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For Britt, Innovation's Just Like 'Starting Over'

Glenn Britt doesn't want his cable customers to fast-forward through ads. Instead, he wants them to start over.

The 'Start Over' service introduced on a test basis in South Carolina by Time Warner Cable this year is an example of chairman and CEO Britt's adherence to pragmatic advances in TV services. With Start Over, viewers who get home late can push a button and get back to the start of a favorite show that is already in progress.

The way that 'Start Over' recording of the show is structured, viewers can't skip commercials.

It's a balance that has meant Britt's own career has not had to be restarted at any point. He began with Time Inc. in 1972, right out of the Amos Tuck School of Business Administration at Dartmouth University and became senior vice president of finance for American Television and Communications Corp., Time Inc.'s cable business, in 1981.

At the time, ATC was the second-largest cable operator in the country behind TeleCommunications Inc. Now, Time Warner Cable is again No. 2 with 11 million subscribers, behind Comcast Corp., which has 14 million.

In the interim, Britt has been behind the development of the Road Runner high-speed Internet service, Time Warner's introduction of digital phone service and the expansion of the operator's business services.

As telephone companies that are larger than the entire cable industry enter the business, Britt says there is no such thing as a sustainable long-term competitive advantage.

He sat down with Multichannel News editor in chief Tom Steinert-Threlkeld at his office in Stamford, Conn., to discuss how cable companies have to constantly hit the 'Start Over' button and become serial innovators, as more competition arrives.

MCN: How do you see cable owning the customer down the pike against people who want to take customers away?

Glenn Britt: Well, I don't like the phrase owning the customer, because I think nobody really owns the customer. Customers choose to buy things from us because they find the good match of value. And what we really have to focus on is understanding why consumers buy our products and services, what needs they have that we're meeting. And what needs they have that we can meet using technology to invent new things?

MCN: What kind of products and services do you think will really make a difference over the next three to five years?

GB: First, of all, there's multichannel video which, on the surface, is mature. But we can keep growing that by making it better. So all of the on-demand features and time shifting, DVRs and digital high-definition TV, all those things make that better and we can keep making more money doing that. The broadband business I don't think any of us know how big that's going to be. It's growing very rapidly.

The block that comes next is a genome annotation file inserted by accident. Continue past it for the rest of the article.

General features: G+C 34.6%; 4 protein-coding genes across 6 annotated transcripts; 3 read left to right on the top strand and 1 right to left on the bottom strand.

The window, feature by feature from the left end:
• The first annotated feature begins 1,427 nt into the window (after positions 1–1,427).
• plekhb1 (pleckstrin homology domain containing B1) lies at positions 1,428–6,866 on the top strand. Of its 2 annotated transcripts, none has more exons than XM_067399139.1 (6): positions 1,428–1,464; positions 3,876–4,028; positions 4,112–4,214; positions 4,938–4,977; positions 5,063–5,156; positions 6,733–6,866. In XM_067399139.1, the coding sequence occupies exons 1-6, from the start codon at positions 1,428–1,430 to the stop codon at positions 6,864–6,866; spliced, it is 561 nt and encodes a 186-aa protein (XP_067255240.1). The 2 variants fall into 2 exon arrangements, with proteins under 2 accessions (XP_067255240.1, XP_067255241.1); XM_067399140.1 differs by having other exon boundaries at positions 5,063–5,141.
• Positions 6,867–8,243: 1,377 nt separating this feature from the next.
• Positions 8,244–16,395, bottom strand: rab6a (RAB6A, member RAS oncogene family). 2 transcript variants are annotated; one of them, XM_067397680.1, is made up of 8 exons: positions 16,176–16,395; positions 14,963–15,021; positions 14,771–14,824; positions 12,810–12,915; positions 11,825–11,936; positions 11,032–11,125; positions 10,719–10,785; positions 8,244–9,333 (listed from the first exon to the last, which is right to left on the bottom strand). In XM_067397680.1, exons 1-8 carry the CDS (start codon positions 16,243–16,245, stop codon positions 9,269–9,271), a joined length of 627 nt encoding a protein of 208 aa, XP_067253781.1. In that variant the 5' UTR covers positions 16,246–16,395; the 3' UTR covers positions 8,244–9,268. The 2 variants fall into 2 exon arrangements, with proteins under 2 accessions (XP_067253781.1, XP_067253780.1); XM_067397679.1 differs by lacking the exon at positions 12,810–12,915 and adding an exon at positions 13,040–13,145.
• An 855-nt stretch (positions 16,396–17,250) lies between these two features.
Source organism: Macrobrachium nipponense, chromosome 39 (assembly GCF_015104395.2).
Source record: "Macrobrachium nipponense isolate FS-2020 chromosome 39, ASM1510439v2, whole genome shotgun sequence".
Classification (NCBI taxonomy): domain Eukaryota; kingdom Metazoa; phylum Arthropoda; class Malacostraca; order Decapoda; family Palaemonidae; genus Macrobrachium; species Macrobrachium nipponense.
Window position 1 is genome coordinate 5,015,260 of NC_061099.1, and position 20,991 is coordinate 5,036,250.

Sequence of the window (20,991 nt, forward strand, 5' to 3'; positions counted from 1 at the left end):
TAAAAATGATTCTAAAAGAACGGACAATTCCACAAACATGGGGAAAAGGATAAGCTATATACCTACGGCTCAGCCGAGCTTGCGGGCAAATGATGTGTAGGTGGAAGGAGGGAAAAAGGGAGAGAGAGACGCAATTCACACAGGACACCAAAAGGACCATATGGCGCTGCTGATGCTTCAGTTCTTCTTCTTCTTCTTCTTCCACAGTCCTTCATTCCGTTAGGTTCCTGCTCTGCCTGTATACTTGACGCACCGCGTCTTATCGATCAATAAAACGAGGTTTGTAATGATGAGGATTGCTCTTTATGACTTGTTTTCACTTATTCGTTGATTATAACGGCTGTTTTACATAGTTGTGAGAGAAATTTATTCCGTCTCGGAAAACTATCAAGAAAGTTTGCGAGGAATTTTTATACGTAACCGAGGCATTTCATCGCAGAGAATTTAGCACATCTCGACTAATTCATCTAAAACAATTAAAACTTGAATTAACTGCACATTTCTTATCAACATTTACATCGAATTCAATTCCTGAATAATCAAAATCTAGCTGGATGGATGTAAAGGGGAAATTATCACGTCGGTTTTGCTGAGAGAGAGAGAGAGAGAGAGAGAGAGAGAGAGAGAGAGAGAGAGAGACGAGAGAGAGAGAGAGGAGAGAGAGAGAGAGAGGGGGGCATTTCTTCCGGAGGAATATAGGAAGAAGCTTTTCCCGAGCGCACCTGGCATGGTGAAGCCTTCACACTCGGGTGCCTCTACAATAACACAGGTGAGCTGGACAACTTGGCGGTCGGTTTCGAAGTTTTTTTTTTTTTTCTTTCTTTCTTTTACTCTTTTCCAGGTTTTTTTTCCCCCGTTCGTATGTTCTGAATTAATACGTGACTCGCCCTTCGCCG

The residential voice business is huge. And the cable industry is just starting to compete in that.

And then there's the enterprise space, which is bigger than the whole residential space. And I think, again, our industry is just starting to dabble in that.

MCN: What specific products or services hold promise?

GB: Caller ID on TV. A simple idea that really resonates with consumers.

Polling; we do that now. Top Chef [on Food Network] was one recent example. You could register which chef you liked and which recipe and so forth. That was two weeks ago.

We have something that we're rolling out called 'Quick Clips.' If you're watching [Cable News Network], you'll be able to access a pull-down menu and let's say you're watching a show on Iraq and you want to know more.

You'll be able to pull down a menu to look at short clips that CNN has done on that subject.

Then my very favorite is called Start Over. We've been testing it at Columbia, South Carolina, for a few months now and I believe it's in 6,500 digital homes.

On a monthly, basis roughly 70% of the homes have been using it. That's compared to 50% for normal [video-on-demand, services] so this is pretty extraordinary. And they're using it on average eight to 10 times a month.

MCN: Those kinds of services you develop on your own.

GB: Yeah, so those we're talking about innovation, those are just some of the ideas. And obviously as you know we're part of the Sprint Nextel [Corp.] joint venture [with Comcast Corp., Cox Communications Inc. and Advance/Newhouse Communications, to develop a cellular-phone offering for cable]. There is a lot of work going on behind the scenes.